Health Professionals


Allergies are an important concern for you and your family. That’s why the Almond Board is committed to providing the most up-to-date allergy information for almond lovers.

There is currently no published Australian data available on how many Australians have medically diagnosed nut allergies, but studies are underway.

A survey of parents in the Australian Capital Territory found that over 1 in 50 children are estimated to have diagnostic test-confirmed peanut sensitisation with nearly half avoiding eating peanuts. Data from the United States indicates that around 1% of adults has a self reported peanut or tree nut allergy and rates for children have doubled to around 2% from 2003 to 2010.

If you have a known allergy to one variety of nut, you may be allergic to others and it is recommended that you avoid all nuts until a carefully administered medical food challenge test can determine if you are allergic to other nuts. *Nuts for Life – Nuts and allergy brochure 2012

To find out more about food allergies, click here.


Other Food Safety Matters

Food safety is a top priority for the Almond Board of Australia as we want our consumers to have an enjoyable eating experience every time almonds are snacked on or cooked with. However, natural or raw almonds, as with other raw products such as fruit and vegetables, do have a small inherent risk of contamination.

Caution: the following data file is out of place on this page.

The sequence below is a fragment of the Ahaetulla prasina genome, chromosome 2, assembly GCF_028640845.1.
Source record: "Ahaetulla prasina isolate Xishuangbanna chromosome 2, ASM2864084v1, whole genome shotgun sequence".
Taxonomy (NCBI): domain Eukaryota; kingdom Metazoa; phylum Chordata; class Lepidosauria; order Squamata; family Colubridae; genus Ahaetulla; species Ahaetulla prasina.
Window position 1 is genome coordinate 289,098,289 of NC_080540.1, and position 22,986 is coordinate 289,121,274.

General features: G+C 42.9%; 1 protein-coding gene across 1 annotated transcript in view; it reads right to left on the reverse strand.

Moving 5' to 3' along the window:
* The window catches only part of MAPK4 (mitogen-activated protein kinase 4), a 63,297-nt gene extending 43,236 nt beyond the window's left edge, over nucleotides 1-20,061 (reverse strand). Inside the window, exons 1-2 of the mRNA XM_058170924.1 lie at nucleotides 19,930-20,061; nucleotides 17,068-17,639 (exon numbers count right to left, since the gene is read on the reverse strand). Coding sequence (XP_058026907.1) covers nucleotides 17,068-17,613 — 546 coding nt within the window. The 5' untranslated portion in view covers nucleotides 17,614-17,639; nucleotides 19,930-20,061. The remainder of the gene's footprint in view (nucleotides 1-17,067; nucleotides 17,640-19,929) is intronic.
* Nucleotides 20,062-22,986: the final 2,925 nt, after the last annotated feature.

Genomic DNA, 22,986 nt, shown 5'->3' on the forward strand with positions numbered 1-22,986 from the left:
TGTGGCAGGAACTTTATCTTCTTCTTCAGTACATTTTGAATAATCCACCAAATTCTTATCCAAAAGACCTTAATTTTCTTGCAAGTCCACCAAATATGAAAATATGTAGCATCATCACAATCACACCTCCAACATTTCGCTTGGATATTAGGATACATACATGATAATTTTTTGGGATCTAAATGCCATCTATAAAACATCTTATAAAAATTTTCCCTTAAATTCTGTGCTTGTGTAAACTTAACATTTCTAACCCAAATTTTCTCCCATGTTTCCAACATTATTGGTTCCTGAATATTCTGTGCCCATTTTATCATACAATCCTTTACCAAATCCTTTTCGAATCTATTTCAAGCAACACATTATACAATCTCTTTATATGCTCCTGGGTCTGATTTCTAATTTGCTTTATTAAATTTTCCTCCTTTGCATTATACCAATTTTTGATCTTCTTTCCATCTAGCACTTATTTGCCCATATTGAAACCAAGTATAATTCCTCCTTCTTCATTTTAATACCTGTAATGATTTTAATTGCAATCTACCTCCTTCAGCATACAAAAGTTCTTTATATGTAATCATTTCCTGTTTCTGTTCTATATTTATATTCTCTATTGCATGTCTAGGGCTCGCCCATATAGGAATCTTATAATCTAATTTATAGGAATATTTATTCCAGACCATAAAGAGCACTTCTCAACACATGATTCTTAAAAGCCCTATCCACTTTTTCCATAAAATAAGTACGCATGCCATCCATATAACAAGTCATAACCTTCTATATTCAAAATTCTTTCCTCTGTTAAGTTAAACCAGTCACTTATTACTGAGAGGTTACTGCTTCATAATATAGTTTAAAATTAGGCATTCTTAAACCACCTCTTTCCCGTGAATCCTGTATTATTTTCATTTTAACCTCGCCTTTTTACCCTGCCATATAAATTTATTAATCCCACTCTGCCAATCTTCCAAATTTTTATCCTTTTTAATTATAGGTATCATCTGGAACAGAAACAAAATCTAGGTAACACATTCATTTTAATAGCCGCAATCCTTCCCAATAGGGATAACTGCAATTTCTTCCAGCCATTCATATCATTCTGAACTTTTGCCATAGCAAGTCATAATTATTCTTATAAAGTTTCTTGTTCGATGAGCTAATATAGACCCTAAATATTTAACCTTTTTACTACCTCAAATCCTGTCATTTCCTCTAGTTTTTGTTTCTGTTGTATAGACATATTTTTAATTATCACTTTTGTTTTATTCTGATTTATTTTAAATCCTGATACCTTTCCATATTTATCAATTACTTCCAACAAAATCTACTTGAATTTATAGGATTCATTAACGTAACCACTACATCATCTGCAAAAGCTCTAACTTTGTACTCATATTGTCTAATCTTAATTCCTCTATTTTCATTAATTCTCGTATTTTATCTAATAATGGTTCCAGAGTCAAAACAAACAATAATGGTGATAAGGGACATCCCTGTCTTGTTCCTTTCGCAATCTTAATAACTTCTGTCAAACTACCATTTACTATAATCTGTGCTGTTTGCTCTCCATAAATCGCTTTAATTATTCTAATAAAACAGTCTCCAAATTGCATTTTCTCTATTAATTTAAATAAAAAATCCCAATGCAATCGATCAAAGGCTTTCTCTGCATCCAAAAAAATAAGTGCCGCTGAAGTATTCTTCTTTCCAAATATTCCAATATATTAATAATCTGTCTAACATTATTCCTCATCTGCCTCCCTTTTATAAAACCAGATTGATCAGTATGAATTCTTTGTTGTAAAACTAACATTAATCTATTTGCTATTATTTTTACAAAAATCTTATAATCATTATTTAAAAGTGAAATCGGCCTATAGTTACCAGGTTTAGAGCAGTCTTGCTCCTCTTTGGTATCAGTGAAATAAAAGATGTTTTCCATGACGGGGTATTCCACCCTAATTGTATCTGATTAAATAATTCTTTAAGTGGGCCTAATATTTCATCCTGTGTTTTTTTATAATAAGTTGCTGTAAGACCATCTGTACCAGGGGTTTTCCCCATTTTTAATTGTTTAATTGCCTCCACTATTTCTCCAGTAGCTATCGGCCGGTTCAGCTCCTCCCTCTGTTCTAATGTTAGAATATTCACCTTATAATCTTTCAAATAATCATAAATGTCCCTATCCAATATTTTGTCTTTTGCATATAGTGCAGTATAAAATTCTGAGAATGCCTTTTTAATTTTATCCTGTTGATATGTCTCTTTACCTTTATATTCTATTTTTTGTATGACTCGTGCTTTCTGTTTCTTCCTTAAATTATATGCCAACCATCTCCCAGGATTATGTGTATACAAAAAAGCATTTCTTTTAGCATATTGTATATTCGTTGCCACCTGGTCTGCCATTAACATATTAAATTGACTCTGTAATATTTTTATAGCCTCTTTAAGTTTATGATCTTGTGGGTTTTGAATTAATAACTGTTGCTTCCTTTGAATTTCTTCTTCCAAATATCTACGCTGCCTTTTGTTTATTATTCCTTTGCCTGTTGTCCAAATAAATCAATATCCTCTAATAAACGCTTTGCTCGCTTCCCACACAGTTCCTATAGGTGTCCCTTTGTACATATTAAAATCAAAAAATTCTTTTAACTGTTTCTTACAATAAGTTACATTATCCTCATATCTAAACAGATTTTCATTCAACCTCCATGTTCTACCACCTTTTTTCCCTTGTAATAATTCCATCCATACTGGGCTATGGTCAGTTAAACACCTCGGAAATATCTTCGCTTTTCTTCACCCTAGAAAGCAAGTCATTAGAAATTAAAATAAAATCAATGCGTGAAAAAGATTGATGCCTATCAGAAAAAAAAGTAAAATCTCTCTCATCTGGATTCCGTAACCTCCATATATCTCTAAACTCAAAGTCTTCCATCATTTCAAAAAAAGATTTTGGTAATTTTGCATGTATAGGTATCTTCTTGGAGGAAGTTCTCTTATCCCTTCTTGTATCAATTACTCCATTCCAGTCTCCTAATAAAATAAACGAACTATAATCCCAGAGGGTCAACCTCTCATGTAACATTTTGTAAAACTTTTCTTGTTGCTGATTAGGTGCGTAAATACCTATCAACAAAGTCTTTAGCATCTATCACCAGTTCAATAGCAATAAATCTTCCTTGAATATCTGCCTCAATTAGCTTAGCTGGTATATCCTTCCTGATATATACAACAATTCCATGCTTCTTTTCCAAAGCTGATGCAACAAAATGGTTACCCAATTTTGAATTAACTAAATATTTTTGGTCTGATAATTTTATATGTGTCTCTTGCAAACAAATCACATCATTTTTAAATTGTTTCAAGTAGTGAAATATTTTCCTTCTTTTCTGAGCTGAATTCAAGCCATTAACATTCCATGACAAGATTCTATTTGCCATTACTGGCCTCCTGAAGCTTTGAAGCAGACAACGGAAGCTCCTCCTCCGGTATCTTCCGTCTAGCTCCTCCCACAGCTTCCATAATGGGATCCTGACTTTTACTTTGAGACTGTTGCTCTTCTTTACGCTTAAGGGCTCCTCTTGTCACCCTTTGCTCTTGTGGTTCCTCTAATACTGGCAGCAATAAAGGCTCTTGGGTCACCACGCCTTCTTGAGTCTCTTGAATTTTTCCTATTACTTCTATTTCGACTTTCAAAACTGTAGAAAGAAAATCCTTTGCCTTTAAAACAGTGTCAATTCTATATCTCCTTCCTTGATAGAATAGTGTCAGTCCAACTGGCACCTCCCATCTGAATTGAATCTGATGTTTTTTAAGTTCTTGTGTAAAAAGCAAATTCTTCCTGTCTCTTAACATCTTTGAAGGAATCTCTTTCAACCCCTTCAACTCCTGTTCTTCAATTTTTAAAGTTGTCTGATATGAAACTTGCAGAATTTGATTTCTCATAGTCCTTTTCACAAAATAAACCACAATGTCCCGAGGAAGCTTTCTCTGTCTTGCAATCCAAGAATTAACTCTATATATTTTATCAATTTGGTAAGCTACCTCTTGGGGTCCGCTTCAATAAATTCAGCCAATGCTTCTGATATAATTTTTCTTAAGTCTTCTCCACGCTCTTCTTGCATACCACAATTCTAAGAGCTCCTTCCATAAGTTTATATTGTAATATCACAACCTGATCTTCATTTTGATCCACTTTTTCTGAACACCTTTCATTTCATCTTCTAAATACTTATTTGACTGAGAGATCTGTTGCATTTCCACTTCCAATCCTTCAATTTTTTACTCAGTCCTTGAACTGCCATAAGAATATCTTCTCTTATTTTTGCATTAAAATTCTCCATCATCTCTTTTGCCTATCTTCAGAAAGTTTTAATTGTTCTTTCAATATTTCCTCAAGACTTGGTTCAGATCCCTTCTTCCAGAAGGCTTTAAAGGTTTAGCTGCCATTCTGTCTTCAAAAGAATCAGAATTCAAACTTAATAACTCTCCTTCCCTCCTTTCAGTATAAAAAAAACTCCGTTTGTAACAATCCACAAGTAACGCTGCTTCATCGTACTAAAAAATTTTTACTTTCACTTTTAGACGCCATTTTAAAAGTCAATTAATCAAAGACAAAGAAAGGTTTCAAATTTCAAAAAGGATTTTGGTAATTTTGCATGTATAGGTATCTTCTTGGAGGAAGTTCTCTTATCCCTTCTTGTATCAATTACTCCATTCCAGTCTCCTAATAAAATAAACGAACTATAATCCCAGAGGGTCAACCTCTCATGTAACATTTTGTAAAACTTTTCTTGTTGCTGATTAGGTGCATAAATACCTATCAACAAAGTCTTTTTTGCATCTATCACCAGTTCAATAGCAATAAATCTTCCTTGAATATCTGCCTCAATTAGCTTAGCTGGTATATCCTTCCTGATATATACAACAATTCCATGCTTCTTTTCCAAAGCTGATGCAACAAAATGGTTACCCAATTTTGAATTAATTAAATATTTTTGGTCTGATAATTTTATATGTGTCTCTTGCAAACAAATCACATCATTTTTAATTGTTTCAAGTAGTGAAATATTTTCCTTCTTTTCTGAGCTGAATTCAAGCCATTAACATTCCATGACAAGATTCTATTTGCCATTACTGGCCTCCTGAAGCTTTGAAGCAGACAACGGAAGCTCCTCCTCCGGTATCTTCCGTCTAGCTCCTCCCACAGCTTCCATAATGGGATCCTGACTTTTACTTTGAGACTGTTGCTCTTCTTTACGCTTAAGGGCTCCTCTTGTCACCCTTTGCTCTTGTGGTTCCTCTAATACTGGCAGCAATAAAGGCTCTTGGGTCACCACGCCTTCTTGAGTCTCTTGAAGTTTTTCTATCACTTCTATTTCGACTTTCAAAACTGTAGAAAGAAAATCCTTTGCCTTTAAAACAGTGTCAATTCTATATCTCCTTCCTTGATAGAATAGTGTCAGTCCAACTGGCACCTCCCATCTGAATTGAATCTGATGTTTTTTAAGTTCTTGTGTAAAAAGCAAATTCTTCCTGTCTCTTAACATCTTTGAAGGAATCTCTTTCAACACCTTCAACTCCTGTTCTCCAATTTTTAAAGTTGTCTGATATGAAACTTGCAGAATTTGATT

All Australian almond industry processors maintain high standards of Quality Assurance, including HACCP and Safe Quality Foods (SQF2000) accreditation. Facilities are regularly audited to ensure they meet or exceed food safety standards. In addition to extensive internal testing, all almond products are rigorously tested for both quality and food safety by third party laboratories accredited by the National Association of Testing Authorities Australia. Despite this on rare occasions it has been necessary to recall product.

To minimise bacterial risk, almond processors within Australia are progressing with plans to offer customers pasteurised almonds. Foods such as milk, juice, eggs and canned foods are also pasteurised, and pasteurisation has been proven to reduce the presence of harmful bacteria such as Salmonella. US research shows that commercial pasteurisation processes used for raw almonds do not impact on the taste, quality or nutritional value of natural almonds.

Roasting is a recognised way of pasteurising food products, and almonds are no exception.